Friday, May 27, 2011

Shining Horizons: Ranching for Resilience on Rocky Mountain Rangelands

A photography exhibit at Off the Beaten Path, Steamboat Springs, Colorado
May 2011

Photo by Matt Barnes
As a rangeland conservationist and ranch manager in western Colorado, I have the opportunity to live and work in a land of great beauty.  Indeed, the western landscape is what drew me to the rangeland profession in the first place.  Over the years, I’ve tried to capture a little bit of that beauty with my digital camera.  In the last year or so I’ve been doing a lot of ranch work, and since the ranching world tends to require long hours, I’ve often found myself working in photogenic places during the low-angle amber light of dawn and dusk, and many times I’ve realized that I was standing in a photograph, I just had to pull out my pocket digital, compose the shot, press the shutter button, and a great image was transferred from reality to pixels.

My photography has progressed from a pursuit of perfect, pristine landscapes to a documentation of living and working on the land.  What really excites me, as a land steward, as a writer and artist, and as a citizen, is harmony of humans with the rest of nature—not standing apart, either as directors or as leading actors in front of a static backdrop, but as an integral part of the greater whole:  a complex, self-organizing, adaptive system.
Photo by Matt Barnes
The American West is primarily a rangeland landscape, along with forested mountains and, in those few places that can be irrigated, grass meadows or small tracts of farmland.  But most of it is still rangeland, because it doesn’t make sense as farmland, ecologically or economically.  So, living on the land in most of the West means hunting and gathering, or the natural extensions of those life-ways: herding and gardening.  These activities, in and of themselves, are neither beneficial nor detrimental; their impact on the greater whole depends on how they are managed.  While in some places we are living with the legacy of poorly managed livestock grazing, there are many examples of livestock grazing where the health of the land is stable or improving. 

These examples of land stewardship for resilience are the heart of the next West, the agrarian West, and a few of them are featured in an exhibit of my best photographs, on display this month at Off the Beaten Path in Steamboat Springs, Colorado.
Photo by Matt Barnes
The exhibit is subtitled “ranching for resilience” because the best stewards recognize that they are part of a greater whole, and they manage for its resilience: the capacity of the system to withstand disturbance and retain or resume its essential structure and function.  Resilience goes beyond equilibrium concepts of sustainable yield of any product or even optimization of competing land uses, to embrace a non-equilibrium world.  In the long run, nothing can be sustained in perpetuity because the system is always evolving; the ultimate unforeseen consequence of our success is that we create a new reality to which we must then adapt, or be replaced.  To surpass sustainability, the goal of land management should be to maintain or enhance the resilience of systems in desirable states, and to find and capitalize on opportunities to improve the functioning of systems in undesirable states. In so doing, stewards strive to create harmony in landscapes of great beauty.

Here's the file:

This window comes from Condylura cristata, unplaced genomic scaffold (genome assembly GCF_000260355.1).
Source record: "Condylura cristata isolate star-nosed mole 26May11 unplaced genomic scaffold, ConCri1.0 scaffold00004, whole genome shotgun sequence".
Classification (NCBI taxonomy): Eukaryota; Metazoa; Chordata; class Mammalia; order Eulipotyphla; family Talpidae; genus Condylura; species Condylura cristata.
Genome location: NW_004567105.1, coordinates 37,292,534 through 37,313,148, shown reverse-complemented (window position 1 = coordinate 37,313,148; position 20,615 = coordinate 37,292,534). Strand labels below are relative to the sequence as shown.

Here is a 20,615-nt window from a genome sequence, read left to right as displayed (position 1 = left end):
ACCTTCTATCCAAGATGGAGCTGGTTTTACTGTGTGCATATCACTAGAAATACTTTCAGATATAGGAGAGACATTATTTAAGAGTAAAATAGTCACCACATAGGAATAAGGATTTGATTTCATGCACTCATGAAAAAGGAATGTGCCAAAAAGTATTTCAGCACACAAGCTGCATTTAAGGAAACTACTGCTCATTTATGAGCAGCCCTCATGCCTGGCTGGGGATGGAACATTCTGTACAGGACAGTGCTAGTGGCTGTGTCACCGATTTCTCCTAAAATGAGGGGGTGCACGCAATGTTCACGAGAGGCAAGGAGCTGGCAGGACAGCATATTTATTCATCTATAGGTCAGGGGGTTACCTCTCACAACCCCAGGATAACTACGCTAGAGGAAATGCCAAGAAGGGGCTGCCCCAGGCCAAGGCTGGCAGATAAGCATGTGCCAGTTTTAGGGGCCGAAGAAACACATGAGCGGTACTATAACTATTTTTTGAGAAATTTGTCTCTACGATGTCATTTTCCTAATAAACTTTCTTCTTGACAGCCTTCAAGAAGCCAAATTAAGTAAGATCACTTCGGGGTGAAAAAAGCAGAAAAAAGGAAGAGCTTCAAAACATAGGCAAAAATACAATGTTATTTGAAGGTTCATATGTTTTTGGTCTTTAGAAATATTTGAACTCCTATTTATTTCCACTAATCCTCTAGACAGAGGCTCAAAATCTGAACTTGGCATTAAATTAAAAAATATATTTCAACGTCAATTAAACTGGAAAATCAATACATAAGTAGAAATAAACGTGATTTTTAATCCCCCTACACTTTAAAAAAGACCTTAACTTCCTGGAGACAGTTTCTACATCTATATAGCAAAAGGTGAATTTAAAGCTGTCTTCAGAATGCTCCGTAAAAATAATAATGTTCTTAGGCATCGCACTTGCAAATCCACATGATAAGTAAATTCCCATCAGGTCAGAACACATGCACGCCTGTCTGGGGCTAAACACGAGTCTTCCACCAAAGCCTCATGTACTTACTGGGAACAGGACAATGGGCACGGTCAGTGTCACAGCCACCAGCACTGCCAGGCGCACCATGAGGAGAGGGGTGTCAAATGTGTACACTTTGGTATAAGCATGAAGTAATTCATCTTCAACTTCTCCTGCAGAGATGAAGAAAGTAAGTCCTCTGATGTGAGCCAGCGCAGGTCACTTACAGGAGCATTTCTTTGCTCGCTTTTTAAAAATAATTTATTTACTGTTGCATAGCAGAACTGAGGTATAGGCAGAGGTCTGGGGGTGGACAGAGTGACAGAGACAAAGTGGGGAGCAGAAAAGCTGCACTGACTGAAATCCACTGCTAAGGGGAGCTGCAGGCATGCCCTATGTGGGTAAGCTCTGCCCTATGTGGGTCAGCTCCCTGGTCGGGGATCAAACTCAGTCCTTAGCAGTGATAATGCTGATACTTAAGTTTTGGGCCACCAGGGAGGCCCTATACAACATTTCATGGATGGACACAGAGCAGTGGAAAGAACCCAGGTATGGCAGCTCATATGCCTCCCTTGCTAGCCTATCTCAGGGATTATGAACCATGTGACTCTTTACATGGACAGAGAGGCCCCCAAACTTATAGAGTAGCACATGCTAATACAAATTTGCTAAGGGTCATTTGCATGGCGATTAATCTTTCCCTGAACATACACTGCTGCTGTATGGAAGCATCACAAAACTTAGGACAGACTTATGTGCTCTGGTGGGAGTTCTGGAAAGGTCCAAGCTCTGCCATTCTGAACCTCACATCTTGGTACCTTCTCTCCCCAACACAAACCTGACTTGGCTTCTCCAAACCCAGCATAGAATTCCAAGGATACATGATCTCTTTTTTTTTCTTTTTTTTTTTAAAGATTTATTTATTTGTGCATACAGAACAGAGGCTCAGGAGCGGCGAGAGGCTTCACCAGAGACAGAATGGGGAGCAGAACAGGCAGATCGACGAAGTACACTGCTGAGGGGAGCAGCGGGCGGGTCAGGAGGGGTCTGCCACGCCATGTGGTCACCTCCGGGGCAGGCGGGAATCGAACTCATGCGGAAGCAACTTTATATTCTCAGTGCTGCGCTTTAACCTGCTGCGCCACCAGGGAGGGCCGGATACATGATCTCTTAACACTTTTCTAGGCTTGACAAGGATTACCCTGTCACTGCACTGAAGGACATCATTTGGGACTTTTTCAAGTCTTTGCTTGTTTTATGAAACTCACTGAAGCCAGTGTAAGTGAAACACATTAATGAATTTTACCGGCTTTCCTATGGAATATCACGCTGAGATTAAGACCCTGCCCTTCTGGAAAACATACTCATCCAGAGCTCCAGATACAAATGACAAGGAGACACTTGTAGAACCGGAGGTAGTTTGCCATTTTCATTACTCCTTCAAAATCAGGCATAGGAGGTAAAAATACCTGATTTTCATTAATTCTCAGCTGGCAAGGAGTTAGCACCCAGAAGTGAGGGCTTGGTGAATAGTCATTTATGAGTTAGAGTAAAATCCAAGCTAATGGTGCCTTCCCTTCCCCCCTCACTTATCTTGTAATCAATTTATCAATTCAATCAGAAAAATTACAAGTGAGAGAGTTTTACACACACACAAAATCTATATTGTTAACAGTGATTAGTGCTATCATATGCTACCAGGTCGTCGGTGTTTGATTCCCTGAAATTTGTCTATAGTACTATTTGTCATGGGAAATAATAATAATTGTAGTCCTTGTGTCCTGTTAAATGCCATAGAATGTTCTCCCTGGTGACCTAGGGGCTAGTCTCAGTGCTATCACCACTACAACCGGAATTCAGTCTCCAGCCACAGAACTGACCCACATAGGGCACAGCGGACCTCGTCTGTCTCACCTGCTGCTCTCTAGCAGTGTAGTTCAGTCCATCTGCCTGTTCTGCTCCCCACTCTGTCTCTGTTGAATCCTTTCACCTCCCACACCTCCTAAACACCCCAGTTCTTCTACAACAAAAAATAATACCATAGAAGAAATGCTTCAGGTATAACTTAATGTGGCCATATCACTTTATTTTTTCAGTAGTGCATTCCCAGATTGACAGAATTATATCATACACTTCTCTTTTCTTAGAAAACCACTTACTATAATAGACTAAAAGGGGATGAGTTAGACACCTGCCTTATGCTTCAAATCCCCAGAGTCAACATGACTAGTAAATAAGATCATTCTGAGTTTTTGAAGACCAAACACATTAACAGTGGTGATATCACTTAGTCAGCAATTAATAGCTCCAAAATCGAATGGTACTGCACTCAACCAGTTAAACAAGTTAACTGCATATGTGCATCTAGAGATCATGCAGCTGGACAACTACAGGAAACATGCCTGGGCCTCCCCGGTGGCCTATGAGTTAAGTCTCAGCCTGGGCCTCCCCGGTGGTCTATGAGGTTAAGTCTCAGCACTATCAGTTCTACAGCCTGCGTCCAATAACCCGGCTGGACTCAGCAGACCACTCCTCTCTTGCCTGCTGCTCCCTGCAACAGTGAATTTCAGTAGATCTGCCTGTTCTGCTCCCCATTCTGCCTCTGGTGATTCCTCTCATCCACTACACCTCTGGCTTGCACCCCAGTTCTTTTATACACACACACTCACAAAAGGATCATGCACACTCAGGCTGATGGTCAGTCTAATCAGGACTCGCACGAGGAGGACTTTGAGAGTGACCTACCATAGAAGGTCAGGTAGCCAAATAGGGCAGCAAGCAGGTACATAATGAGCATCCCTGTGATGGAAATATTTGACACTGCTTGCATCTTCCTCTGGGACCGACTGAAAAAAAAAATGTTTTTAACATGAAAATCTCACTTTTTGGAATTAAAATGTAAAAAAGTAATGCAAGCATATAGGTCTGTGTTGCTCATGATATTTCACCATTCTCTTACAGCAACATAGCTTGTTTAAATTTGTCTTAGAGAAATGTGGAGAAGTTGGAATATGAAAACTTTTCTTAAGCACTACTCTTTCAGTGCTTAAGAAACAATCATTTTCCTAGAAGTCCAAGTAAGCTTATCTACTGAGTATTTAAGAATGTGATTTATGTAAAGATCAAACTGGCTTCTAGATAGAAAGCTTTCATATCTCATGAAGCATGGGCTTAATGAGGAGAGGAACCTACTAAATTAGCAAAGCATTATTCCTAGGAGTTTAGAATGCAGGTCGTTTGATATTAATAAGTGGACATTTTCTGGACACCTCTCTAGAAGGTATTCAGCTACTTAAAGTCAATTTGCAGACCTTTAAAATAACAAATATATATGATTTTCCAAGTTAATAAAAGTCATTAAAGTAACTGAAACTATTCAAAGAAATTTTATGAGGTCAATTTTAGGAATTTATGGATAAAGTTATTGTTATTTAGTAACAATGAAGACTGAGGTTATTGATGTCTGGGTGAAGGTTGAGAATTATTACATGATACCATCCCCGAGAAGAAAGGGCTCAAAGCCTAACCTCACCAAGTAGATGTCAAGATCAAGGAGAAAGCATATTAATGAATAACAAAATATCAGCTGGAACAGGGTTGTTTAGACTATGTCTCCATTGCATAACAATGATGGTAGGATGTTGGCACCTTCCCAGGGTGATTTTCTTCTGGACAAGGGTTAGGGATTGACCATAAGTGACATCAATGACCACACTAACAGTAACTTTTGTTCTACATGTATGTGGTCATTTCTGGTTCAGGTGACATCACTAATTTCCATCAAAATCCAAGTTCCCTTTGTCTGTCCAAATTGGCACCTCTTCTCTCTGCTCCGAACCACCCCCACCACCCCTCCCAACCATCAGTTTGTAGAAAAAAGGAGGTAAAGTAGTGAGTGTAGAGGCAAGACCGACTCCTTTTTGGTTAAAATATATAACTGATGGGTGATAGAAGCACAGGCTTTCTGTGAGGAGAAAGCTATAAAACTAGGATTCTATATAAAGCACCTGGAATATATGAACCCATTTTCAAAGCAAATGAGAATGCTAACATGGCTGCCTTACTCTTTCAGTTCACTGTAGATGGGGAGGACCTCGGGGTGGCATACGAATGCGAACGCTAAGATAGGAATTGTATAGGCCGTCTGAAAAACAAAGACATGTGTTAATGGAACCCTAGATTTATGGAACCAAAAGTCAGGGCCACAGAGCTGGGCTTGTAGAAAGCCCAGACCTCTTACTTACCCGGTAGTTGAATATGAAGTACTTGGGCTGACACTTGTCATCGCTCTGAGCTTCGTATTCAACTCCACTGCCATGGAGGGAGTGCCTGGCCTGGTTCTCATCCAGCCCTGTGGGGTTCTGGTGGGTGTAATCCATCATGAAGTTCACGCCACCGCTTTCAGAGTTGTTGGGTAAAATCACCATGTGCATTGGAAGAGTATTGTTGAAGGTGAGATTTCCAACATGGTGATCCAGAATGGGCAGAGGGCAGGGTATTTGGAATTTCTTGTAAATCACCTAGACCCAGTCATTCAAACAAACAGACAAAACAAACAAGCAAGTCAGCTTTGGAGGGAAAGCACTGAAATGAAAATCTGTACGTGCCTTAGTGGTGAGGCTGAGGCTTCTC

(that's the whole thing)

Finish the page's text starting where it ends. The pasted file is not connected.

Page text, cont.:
My photographs are an attempt to capture a little bit of this dynamic world of rangeland stewardship.  This exhibit is an opportunity to share a glimpse of this land of beauty with others, especially those who do not have the opportunity to live it every day.  If you are in Steamboat Springs this month, I hope you will stop by Off the Beaten Path and have a look.
Photo by Matt Barnes
Editor’s note:  Matt Barnes, CPRM, is Director (2010-2011) of the Colorado Section SRM, and serves the SRM on the Rangelands Editorial Board and the Applied Science Task Force.  He is owner of Shining Horizons Land Management, and manages the Howell Ranch near Cimarron, Colorado, from May-October.  You can follow his blog and see more of his photographs at


Ken said...

Good post. Addresses the issues we need to understand to move forward with the rural life as we love it. I particularly like that photo of the cows and calves walking into a cloudy day. Hints at the troubles to come for all of us, and also to the solutions.

Ken Rodgers

Matt Barnes said...

Thanks, Ken. The cattle in that photo are part of a vegetation treatment on the Baca National Wildlife Refuge, and when they're finished there, they will be direct-marketed as organic grassfed beef. By the way, I enjoyed looking at your blog (

JAS said...

I really appreciate your views on resilience--how it is arguably a more appropriate goal than sustainability. Well spoken! And, I also am glad to hear someone articulate the importance of beauty within the science of land management. Here here!

Matt Barnes said...

Beauty inspires curiosity, which inspires science, which leads to understanding, which improves management, which creates beauty.